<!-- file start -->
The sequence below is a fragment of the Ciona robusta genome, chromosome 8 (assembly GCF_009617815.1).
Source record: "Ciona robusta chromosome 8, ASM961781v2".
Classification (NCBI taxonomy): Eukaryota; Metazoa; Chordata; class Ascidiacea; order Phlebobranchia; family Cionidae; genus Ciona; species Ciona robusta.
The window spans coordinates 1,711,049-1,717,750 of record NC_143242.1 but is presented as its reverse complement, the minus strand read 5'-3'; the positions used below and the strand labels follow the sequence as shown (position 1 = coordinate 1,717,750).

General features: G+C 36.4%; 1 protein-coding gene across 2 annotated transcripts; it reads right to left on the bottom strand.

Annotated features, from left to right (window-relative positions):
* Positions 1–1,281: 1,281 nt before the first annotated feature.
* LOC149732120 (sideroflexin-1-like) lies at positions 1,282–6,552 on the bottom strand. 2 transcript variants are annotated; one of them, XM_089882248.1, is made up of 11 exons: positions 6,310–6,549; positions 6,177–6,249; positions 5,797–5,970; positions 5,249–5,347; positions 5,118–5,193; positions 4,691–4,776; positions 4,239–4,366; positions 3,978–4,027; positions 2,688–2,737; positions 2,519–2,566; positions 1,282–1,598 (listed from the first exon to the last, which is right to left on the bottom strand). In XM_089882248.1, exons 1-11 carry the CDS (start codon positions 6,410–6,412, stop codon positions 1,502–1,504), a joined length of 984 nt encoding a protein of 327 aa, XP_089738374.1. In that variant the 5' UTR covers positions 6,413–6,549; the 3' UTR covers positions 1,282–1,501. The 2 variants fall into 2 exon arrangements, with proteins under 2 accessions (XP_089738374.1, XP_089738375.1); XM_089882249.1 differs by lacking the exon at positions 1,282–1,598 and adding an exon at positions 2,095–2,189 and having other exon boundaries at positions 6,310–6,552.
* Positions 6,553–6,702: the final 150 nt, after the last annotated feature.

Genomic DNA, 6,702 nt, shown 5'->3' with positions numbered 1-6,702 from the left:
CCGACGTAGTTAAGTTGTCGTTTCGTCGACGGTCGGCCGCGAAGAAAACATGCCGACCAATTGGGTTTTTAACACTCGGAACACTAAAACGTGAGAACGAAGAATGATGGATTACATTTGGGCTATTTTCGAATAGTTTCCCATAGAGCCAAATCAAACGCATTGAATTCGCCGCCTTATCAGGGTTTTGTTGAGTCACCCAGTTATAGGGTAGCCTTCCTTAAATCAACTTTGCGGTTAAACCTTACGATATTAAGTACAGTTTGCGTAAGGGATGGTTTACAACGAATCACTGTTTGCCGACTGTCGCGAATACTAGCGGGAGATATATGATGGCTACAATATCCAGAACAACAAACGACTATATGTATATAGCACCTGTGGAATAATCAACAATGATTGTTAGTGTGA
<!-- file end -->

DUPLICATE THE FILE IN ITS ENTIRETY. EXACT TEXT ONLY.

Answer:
The sequence below is a fragment of the Ciona robusta genome, chromosome 8 (assembly GCF_009617815.1).
Source record: "Ciona robusta chromosome 8, ASM961781v2".
Classification (NCBI taxonomy): Eukaryota; Metazoa; Chordata; class Ascidiacea; order Phlebobranchia; family Cionidae; genus Ciona; species Ciona robusta.
The window spans coordinates 1,711,049-1,717,750 of record NC_143242.1 but is presented as its reverse complement, the minus strand read 5'-3'; the positions used below and the strand labels follow the sequence as shown (position 1 = coordinate 1,717,750).

General features: G+C 36.4%; 1 protein-coding gene across 2 annotated transcripts; it reads right to left on the bottom strand.

Annotated features, from left to right (window-relative positions):
* Positions 1–1,281: 1,281 nt before the first annotated feature.
* LOC149732120 (sideroflexin-1-like) lies at positions 1,282–6,552 on the bottom strand. 2 transcript variants are annotated; one of them, XM_089882248.1, is made up of 11 exons: positions 6,310–6,549; positions 6,177–6,249; positions 5,797–5,970; positions 5,249–5,347; positions 5,118–5,193; positions 4,691–4,776; positions 4,239–4,366; positions 3,978–4,027; positions 2,688–2,737; positions 2,519–2,566; positions 1,282–1,598 (listed from the first exon to the last, which is right to left on the bottom strand). In XM_089882248.1, exons 1-11 carry the CDS (start codon positions 6,410–6,412, stop codon positions 1,502–1,504), a joined length of 984 nt encoding a protein of 327 aa, XP_089738374.1. In that variant the 5' UTR covers positions 6,413–6,549; the 3' UTR covers positions 1,282–1,501. The 2 variants fall into 2 exon arrangements, with proteins under 2 accessions (XP_089738374.1, XP_089738375.1); XM_089882249.1 differs by lacking the exon at positions 1,282–1,598 and adding an exon at positions 2,095–2,189 and having other exon boundaries at positions 6,310–6,552.
* Positions 6,553–6,702: the final 150 nt, after the last annotated feature.

Genomic DNA, 6,702 nt, shown 5'->3' with positions numbered 1-6,702 from the left:
CCGACGTAGTTAAGTTGTCGTTTCGTCGACGGTCGGCCGCGAAGAAAACATGCCGACCAATTGGGTTTTTAACACTCGGAACACTAAAACGTGAGAACGAAGAATGATGGATTACATTTGGGCTATTTTCGAATAGTTTCCCATAGAGCCAAATCAAACGCATTGAATTCGCCGCCTTATCAGGGTTTTGTTGAGTCACCCAGTTATAGGGTAGCCTTCCTTAAATCAACTTTGCGGTTAAACCTTACGATATTAAGTACAGTTTGCGTAAGGGATGGTTTACAACGAATCACTGTTTGCCGACTGTCGCGAATACTAGCGGGAGATATATGATGGCTACAATATCCAGAACAACAAACGACTATATGTATATAGCACCTGTGGAATAATCAACAATGATTGTTAGTGTGA